Law 4 – Place yourself between the horse and the exit.
This law is an interesting concept that needs to start with a story. I finished working on a horse, and the owner wanted to take the mare outside to the paddock. She grabbed the horse by the halter, which prompted me to ask her if she knew she was breaking the first three laws of my 10 Irrefutable Laws Of Horsemanship. She dismissed me with a look. I reminded her that Law 1 is a horse can kill you; Law 2 is the horse that will kill you is your own; law 3, always use a lead rope. She broke into my lecture with another dismissive “Don’t worry about me, Doc, I’ve done this a hundred times.” Away she went with the horse about to break Law 4, always placing yourself between the horse and the exit.
I cleaned up my gear as she led the horse away. She returned with both hands covering her face and blood streaming everywhere. Luckily the hind hoof had just touched her nose, causing it to bleed, but it could have been worse. She could have been dead. The toughest part was running to the house to get her husband. But the best part was when she said to me, “Doc, you were right. I will play by the rules from now on.” And she has for ten years.
At the open gate into the paddock, my client just let the horse go allowing the horse to run past her into the field. Unfortunately, the horse had kicked out in excitement, just touching her nose. This story shows how NOT to turn a horse into any area, including the stall. Instead, there are three rules to follow:
- Walk through the opening connected to the horse with a lead to the halter, then turn the horse around to be between the horse and the opening.
- Wait until the horse is relaxed and listening to you.
- Remove the lead and turn away from the horse BEFORE he turns away from you. If you need to remove the halter, then the same applies. Be sure you are leading the dance. In other words, YOU are leaving the horse and not the other way around. Use leadership, and the horse will recognize this.
So many people have the horse leave them on their terms. If you let your child out of the car when they wanted to before the vehicle came to a complete stop and checked the surroundings for danger, you would be considered an irresponsible parent. When my client broke all three rules above, she paid the price. It only takes a moment more to do this correctly. Remember, this is about SAFETY and taking these moments to teach those around you who are watching and looking to you for instruction on doing things without getting hurt. So what if you have done this a hundred times. The first time with the new horse, you might get a surprise.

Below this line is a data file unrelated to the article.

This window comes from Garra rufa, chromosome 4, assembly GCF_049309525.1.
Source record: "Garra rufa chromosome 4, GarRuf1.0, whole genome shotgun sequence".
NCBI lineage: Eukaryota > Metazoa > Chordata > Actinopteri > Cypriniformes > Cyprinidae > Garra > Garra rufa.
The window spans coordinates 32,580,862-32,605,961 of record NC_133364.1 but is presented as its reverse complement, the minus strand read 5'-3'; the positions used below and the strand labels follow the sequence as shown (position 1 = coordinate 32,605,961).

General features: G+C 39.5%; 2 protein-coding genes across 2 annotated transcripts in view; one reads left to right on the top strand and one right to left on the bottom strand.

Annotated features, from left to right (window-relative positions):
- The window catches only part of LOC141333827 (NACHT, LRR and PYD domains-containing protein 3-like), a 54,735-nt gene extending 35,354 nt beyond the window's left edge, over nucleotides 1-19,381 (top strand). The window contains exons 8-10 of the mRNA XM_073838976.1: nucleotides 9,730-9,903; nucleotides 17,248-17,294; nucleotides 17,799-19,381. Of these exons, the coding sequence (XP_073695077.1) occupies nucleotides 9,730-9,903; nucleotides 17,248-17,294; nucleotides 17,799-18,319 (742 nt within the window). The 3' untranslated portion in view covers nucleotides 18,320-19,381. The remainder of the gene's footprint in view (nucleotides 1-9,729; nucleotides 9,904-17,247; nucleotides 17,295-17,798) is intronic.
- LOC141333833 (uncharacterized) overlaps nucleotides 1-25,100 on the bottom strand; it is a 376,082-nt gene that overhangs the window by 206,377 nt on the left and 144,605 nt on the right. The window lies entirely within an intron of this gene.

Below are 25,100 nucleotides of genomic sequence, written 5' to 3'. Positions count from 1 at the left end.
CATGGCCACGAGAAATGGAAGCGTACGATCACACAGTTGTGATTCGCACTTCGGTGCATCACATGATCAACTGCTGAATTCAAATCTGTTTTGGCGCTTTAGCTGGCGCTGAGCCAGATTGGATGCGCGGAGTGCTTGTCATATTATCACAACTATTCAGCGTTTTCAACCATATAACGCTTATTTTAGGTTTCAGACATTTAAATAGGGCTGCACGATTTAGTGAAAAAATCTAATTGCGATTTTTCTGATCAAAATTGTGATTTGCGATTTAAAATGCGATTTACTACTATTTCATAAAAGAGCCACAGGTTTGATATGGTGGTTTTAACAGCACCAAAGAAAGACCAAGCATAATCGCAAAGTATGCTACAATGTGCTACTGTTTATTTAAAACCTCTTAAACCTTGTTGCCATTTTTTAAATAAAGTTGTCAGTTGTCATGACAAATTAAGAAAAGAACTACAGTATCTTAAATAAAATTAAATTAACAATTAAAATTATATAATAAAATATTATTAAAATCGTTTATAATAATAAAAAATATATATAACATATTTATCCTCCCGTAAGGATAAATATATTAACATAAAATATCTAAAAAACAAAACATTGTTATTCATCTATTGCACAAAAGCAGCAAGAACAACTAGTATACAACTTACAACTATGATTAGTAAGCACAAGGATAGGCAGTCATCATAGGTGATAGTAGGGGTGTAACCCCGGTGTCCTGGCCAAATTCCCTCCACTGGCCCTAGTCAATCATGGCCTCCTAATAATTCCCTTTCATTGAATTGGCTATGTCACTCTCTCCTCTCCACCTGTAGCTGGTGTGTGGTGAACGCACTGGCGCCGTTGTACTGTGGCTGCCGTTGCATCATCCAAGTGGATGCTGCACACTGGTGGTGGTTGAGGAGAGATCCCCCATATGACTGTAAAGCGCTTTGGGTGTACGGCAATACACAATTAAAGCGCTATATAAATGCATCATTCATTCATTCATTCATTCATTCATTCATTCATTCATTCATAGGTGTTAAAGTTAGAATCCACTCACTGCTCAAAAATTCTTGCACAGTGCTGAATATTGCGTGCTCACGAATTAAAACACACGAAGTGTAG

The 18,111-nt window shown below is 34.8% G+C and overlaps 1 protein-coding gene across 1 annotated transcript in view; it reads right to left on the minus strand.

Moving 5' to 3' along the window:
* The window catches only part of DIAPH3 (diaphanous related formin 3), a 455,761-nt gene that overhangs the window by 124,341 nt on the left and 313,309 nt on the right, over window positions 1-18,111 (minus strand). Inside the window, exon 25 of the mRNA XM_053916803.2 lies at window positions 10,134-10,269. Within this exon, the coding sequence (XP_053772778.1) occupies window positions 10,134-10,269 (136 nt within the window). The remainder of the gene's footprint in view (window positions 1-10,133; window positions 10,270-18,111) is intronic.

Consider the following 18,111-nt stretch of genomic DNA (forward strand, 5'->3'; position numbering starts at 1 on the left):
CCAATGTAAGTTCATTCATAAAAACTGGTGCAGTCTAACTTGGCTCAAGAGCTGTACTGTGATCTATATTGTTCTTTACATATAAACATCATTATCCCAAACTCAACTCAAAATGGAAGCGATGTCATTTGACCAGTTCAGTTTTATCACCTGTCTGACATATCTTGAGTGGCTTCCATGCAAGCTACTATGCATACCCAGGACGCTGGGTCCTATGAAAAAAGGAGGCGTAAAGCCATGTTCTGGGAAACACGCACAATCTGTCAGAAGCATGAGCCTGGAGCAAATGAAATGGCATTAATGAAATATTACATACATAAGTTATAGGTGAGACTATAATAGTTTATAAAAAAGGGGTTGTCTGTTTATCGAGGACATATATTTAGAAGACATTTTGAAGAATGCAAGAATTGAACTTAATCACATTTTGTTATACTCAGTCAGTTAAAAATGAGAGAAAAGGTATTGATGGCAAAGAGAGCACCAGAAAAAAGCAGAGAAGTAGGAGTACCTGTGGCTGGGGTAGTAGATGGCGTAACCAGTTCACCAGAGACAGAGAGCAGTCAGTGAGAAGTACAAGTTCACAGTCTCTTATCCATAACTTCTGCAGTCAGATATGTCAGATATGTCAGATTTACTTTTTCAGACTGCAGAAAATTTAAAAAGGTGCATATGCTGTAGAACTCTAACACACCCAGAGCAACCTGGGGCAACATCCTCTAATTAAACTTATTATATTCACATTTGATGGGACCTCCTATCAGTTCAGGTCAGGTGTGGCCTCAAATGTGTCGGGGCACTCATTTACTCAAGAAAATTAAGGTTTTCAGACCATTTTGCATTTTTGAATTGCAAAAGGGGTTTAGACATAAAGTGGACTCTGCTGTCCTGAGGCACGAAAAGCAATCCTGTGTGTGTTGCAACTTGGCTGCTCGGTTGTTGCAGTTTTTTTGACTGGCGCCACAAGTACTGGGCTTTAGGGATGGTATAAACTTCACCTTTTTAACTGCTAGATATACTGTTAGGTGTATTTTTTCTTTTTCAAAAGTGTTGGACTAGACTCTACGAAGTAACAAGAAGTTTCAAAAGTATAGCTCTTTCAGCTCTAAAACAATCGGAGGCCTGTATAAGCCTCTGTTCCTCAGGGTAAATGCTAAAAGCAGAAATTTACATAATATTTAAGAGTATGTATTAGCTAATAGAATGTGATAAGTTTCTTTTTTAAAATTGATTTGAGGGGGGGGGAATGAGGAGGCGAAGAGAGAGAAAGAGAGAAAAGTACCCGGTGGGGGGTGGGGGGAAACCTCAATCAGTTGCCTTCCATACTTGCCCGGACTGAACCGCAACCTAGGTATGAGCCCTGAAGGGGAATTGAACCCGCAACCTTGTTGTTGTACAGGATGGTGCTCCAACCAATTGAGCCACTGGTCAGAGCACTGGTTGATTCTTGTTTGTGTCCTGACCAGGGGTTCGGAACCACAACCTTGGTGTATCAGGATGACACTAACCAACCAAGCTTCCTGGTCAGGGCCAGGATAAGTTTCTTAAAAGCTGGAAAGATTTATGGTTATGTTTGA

A corollary to this law is when you work on a horse in a confined space like a stall or grooming area. There are times when you need to get behind the horse for cleaning or examining. By definition, you will break this law. The bad possibilities include the horse leaving the stall or the horse getting spooked and kicking you into the wall for a double injury. It is possible, so why take the chance? Tying up the horse to a solid structure will prevent the horse from leaving. But working behind a loose or tied horse is still placing you behind the horse. In this case, you have a few choices.
- The first is to remain aware. I see people all the time zoned out when working around the horse. They act surprised when the horse suddenly moves when I could see the horse thinking about moving half a minute before.
- The next best thing is to remove the horse from the stall to clean it. Then, remove the horse from the stall for an examination so you are not between the horse and a solid wall. Then, for grooming, work your way towards the hind end, making sure you and the horse listen to each other.
- Having someone hold the horse by the head and standing on the SAME side as the other person is always a good idea. Having the head holder on the same side makes sense because if the horse starts to act up, the person on the lead can pull the head TOWARDS the other person, which will automatically move the horse’s hind end away from the person. It is extremely difficult for a horse to kick when you are pulling their head sideways. By the way, I never trust the person on the horse’s head. It is still my responsibility to maintain a physical and mental connection with the horse. You need to move the moment something is about to happen before the head holder can react.
This physical law is broken more than any other as I observe people working with their horses. There is an assumption that their horse will never leave them or kick them. But I have seen both happen so why take the chance? Working with this rule will minimize either of these two things happening and it will also teach those with less experience watching you the more correct way of working with horses. And they are always watching.